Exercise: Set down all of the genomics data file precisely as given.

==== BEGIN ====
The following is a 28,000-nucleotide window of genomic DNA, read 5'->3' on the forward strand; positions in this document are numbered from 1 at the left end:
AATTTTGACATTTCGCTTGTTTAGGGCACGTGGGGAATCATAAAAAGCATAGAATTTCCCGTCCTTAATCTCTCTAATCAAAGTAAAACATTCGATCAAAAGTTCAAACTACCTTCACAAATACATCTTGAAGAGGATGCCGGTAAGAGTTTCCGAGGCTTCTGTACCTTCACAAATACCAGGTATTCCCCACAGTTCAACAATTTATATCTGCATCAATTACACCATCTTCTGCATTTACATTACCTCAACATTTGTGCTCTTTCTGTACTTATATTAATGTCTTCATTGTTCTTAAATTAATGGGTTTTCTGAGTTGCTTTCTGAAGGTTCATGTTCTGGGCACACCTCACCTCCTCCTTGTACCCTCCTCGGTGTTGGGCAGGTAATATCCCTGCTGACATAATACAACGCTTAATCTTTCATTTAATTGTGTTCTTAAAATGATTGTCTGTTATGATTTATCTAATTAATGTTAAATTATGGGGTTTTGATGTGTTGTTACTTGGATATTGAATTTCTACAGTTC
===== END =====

The following is a 28,000-nucleotide window of genomic DNA, read 5'->3' on the forward strand; positions in this document are numbered from 1 at the left end:
AATTTTGACATTTCGCTTGTTTAGGGCACGTGGGGAATCATAAAAAGCATAGAATTTCCCGTCCTTAATCTCTCTAATCAAAGTAAAACATTCGATCAAAAGTTCAAACTACCTTCACAAATACATCTTGAAGAGGATGCCGGTAAGAGTTTCCGAGGCTTCTGTACCTTCACAAATACCAGGTATTCCCCACAGTTCAACAATTTATATCTGCATCAATTACACCATCTTCTGCATTTACATTACCTCAACATTTGTGCTCTTTCTGTACTTATATTAATGTCTTCATTGTTCTTAAATTAATGGGTTTTCTGAGTTGCTTTCTGAAGGTTCATGTTCTGGGCACACCTCACCTCCTCCTTGTACCCTCCTCGGTGTTGGGCAGGTAATATCCCTGCTGACATAATACAACGCTTAATCTTTCATTTAATTGTGTTCTTAAAATGATTGTCTGTTATGATTTATCTAATTAATGTTAAATTATGGGGTTTTGATGTGTTGTTACTTGGATATTGAATTTCTACAGTTC